Ed Frey, Associate Director of Procurement, is ringing in the new year by retiring from Yale in January. He has held many interesting positions over the years, including elementary school teacher, computer programmer, information technology (IT) project manager, and more. For the last ten years, he has worked closely with IT senior leaders to procure the right equipment and services for the best price possible.
Before coming to Yale, Ed worked at Merrill Lynch (ML) in New York City. He started in computer operations in 1980 and transitioned up through the ranks into Program Management, where he was involved with implementing major IT projects. In 1998, Ed worked on testing the implementation of the European Currency Unit (Euro) into ML’s applications, which affected about 50% of their portfolio. The next year, ML used the blueprint developed for that project to test the entire applications portfolio for the Year 2000 problem also referred to as the Y2K glitch.
Subsequent to the Euro project, Ed started working on a project to implement a job posting system at ML, similar to STARS. Due to Y2K, ML had no time to build an application, so they contracted it out. This experience started Ed’s transition into IT purchasing and vendor management.
In 2003, General Electric recruited Ed to work for them in their Consumer Finance division, where he managed contracting of offshore vendors providing IT development and support services. Ten years ago, after consulting for a few years, he came to Yale to oversee IT’s Vendor Management team, supporting all IT purchasing.
As a result of a reorganization a few years ago, Ed was moved into Procurement in the Finance Division where he continues to support purchasing for IT, now focused mostly on software. This reorganization has helped him better serve the IT community. By working more closely with IT leadership, he is able to understand strategic plans and help directors and departments purchase the best products, not just the best-priced products.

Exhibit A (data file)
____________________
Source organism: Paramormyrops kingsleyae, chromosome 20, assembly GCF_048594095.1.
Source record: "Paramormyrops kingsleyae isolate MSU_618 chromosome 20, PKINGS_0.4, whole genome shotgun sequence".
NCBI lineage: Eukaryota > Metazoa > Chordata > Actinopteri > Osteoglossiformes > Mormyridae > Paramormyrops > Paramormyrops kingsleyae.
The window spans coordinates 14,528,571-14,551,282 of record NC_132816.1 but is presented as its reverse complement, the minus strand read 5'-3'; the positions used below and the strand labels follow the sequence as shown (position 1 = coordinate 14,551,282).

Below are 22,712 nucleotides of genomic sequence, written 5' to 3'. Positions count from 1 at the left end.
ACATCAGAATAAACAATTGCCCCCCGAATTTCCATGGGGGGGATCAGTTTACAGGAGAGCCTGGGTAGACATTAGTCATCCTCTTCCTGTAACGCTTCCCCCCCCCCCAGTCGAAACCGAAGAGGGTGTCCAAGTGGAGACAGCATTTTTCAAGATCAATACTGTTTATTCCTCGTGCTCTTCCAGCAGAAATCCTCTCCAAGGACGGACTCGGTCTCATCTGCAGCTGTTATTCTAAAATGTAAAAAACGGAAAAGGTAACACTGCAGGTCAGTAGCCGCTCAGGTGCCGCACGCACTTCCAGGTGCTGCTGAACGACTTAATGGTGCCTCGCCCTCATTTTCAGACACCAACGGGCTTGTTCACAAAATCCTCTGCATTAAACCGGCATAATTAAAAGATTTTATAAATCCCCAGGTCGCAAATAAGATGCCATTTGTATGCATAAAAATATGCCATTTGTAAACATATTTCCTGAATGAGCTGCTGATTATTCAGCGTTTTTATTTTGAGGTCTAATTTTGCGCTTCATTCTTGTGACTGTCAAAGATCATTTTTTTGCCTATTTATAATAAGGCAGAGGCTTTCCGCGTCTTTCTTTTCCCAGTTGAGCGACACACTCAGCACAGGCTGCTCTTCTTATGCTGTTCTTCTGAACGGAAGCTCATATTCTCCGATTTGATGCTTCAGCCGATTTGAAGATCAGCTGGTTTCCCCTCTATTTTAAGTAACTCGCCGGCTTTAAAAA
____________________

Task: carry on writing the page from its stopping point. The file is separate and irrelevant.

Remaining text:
“All those years I worked in IT helped me to support IT purchasing today. I know the drill and know what goes on when putting complex projects together. My experience gave me credibility. I don’t come in strictly from the cost angle and say I’ll save you money. I’m more hyper-focused on picking the right product/vendor and then getting the best price for it,” said Ed Frey.
We met up with Ed recently as he winds down his career and starts to think about retirement.
What is your best Yale memory?
Some years ago, I was volunteered to speak at an event called Pecha Kucha. You had to present 20 slides in 20 seconds each. Previously, I had been to a presentation given by Stephen Murphy, Vice President for Finance and Chief Financial Officer at Yale. During it, he talked about us being exceptional stewards of Yale’s resources and the importance of our role for the good of all of us at Yale. I based my presentation on that statement. I gave it like a dynamic Baptist minister and infused it with lots of humor. It was well received and fun to do. Steve graciously agreed to participate as the central character in the presentation, which made it extra special.
What advice would you give to people just starting a career at Yale?
Yale is truly a special place to work, so I’d say understand that and treat it that way, and you’ll enjoy it. It’s been an honor and privilege for me to work here.
I understand you are on phased retirement. How has the process been?
It’s a good program. I’m on the last few months and honestly running low on energy. So, this came at the perfect time, and it does prepare you for life after retirement, or at least gives you the chance to contemplate it.
What are you going to do in retirement?
My wife and I are going to move to Greenville, South Carolina. We are currently building a house there. The climate is milder, and the town has a lot to offer; there is a bicycle trail and mountains nearby for hiking. We hope to spend time exploring our new home state!
What will you miss most about Yale?
The people. I think a vast majority of the people who work here are here for the right reasons. They genuinely have Yale’s best interest in mind. More than any other place I’ve ever worked, the people here are focused on the place and making it run right. There is a lot of integrity in our community.
Fun fact most people don’t know about me?
My wife and I adopted our two children from Russia in the early 1990s. When we went to pick up our daughter in October, 1993, we were there days after the short-lived insurrection by then President Boris Yeltzin. It was an eery and somewhat scary time to be there – like walking into history.